Last weekend, Walnut Hill Park in New Britain, Connecticut, was awash in pink for the annual Race in the Park, on behalf of breast cancer research.
Throughout the event, breast cancer survivors were honored with a special breakfast, mini manicures, chair massages, and other amenities celebrating their courage and perseverance in battling this disease.
The good news is, since 1990, more and more women are surviving a breast cancer diagnosis. The bad news is, many survivors continue to wrestle with feelings of anxiety, fear, and other distress requiring psychological intervention and care.
That’s why I wanted to share a recent study that focused on which approach could be more helpful to breast cancer survivors in managing symptoms of depression, trauma, and pain.
Survivors of stage I to III breast cancer were randomly assigned either a mindfulness-based cancer recovery group, (MBCR), a supportive-expressive therapy group (SET), or a 1-day stress management seminar (SMS), intended to serve as a control group.
Those in the MBCR group participated in 8 weeks of training in mindfulness practice that was patterned after mindfulness-based stress reduction (MBSR). Those in the SET group participated in 12 weekly group therapy sessions facilitated by therapists.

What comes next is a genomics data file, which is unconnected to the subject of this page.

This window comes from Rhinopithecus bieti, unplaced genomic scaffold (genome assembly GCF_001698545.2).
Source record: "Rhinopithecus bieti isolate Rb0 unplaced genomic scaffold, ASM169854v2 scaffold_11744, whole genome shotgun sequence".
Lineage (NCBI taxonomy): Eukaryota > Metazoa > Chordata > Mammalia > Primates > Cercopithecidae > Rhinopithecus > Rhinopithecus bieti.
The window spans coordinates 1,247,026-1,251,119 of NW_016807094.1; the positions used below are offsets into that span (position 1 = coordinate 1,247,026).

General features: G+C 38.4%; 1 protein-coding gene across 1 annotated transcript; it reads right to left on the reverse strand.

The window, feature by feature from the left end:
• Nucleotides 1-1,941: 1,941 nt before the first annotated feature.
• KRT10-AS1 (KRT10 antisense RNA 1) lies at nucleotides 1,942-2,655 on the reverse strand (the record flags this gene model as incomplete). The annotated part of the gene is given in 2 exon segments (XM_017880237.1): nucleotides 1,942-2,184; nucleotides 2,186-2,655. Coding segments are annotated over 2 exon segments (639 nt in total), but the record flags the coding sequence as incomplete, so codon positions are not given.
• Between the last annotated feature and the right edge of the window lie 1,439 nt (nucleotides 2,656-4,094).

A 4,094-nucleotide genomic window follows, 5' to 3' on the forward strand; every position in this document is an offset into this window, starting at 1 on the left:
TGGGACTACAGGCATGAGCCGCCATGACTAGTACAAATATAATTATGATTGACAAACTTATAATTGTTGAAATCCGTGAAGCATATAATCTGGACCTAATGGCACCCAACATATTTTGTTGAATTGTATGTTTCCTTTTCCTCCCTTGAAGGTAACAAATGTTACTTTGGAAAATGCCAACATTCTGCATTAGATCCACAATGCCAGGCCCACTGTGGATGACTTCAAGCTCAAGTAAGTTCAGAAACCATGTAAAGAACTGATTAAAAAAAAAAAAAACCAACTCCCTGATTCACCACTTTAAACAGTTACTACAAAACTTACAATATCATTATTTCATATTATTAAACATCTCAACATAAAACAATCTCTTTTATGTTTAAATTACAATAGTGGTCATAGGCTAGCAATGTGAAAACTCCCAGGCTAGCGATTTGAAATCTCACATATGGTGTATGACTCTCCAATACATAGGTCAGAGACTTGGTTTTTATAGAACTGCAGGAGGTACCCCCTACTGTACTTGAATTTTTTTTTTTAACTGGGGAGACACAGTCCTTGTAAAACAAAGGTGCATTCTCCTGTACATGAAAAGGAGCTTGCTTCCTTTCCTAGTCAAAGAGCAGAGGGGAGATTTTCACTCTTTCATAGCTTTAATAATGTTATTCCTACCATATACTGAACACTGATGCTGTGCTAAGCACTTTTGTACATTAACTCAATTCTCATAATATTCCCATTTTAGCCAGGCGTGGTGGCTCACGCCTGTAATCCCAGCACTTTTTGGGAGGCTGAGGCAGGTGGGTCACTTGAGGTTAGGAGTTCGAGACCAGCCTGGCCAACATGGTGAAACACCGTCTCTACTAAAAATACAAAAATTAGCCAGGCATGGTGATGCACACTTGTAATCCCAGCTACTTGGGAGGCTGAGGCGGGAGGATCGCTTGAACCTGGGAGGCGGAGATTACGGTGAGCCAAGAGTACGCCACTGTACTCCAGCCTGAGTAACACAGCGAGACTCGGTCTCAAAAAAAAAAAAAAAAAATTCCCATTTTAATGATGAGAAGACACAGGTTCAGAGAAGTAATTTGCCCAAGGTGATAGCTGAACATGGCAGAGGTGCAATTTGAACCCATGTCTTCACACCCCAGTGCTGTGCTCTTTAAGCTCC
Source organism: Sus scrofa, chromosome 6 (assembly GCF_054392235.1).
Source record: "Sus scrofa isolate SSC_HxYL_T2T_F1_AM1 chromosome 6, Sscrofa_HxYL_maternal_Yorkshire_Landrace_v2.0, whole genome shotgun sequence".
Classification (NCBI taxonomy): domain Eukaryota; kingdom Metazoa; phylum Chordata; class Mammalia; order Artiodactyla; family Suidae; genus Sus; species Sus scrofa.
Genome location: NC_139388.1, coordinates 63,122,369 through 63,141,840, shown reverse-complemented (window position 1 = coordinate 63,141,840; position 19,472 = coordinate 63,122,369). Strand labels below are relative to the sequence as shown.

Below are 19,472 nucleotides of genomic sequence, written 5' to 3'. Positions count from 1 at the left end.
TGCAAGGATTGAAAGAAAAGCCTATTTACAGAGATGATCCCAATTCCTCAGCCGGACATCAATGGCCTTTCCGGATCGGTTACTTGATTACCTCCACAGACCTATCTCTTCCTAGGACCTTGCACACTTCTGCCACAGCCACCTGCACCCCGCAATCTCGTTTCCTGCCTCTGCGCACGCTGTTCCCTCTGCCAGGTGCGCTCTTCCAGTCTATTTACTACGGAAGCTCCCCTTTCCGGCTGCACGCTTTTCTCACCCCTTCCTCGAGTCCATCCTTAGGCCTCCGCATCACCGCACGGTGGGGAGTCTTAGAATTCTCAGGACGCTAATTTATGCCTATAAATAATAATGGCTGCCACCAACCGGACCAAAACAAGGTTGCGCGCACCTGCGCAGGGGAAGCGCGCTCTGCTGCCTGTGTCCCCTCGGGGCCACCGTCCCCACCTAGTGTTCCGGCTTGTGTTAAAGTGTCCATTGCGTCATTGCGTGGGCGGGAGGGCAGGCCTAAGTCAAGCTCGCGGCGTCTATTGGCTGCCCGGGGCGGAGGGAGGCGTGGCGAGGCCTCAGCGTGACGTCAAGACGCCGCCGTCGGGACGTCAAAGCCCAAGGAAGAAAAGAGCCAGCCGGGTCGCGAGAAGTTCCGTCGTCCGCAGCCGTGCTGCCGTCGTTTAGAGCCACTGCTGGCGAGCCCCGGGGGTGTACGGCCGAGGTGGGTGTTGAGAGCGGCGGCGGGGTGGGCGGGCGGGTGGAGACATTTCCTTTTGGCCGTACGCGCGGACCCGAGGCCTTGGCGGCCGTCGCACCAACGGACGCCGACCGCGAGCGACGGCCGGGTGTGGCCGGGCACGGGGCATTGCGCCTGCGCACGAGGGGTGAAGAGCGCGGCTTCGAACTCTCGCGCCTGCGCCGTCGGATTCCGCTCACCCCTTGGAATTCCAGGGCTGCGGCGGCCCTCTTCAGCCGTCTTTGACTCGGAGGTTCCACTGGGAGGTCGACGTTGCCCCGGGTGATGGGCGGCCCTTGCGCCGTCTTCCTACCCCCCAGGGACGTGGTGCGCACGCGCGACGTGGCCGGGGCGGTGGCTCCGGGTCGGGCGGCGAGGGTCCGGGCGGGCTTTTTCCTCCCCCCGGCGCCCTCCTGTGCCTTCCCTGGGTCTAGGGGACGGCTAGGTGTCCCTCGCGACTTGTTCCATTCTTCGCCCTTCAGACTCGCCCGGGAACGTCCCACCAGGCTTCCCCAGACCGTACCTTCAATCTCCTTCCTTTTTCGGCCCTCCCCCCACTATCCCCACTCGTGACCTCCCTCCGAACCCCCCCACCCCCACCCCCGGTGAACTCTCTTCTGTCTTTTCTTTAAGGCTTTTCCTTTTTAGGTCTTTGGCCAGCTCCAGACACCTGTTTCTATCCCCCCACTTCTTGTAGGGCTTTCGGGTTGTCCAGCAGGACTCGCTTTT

Linda E. Carlson, PhD and researchers at the University of British Columbia measured both psycho-social outcomes for the two treatment options, as well as stress-related biomarkers.
In addition, since abnormal cortisol profiles have been connected to both poorer psychological functioning and shorter survival time in several types of cancer, researchers measured cortisol levels in the saliva of participants. Carlson and her team wanted to see whether or not they could find objective biologic results in response to the two therapeutic options.
Okay, now on to the results.
Although both types of treatments showed clinically meaningful improvements in both patient-reported outcomes as well as in the cortisol profiles, the results showed superior improvement among those in the MBCR group.
Participants who received training in mindfulness showed a greater decrease in symptoms of stress and an overall improvement in quality of life and social support.
Now, this study was limited to survivors of breast cancer only, so similar results couldn’t necessarily be generalized to other types of cancer or disease. And I’d also be interested in seeing additional research regarding the long-term benefits of MBCR for breast cancer survivors.
If you’re interested in reading more about this study, you can find it in the Journal of Clinical Oncology, Volume 31, September, 2013 issue.
When I think about all those strong, courageous breast cancer survivors who were celebrated in the park last weekend, I’m grateful to see this kind of research acknowledging the potential for mindfulness practice in helping them achieve greater health and wholeness.
How about you? How have you seen mindfulness training used to complement recovery after serious illness or injury?
And, do you know any breast cancer survivors you’d like to acknowledge? Maybe you could share this post with them. If so, be sure to let me know in the comments below.
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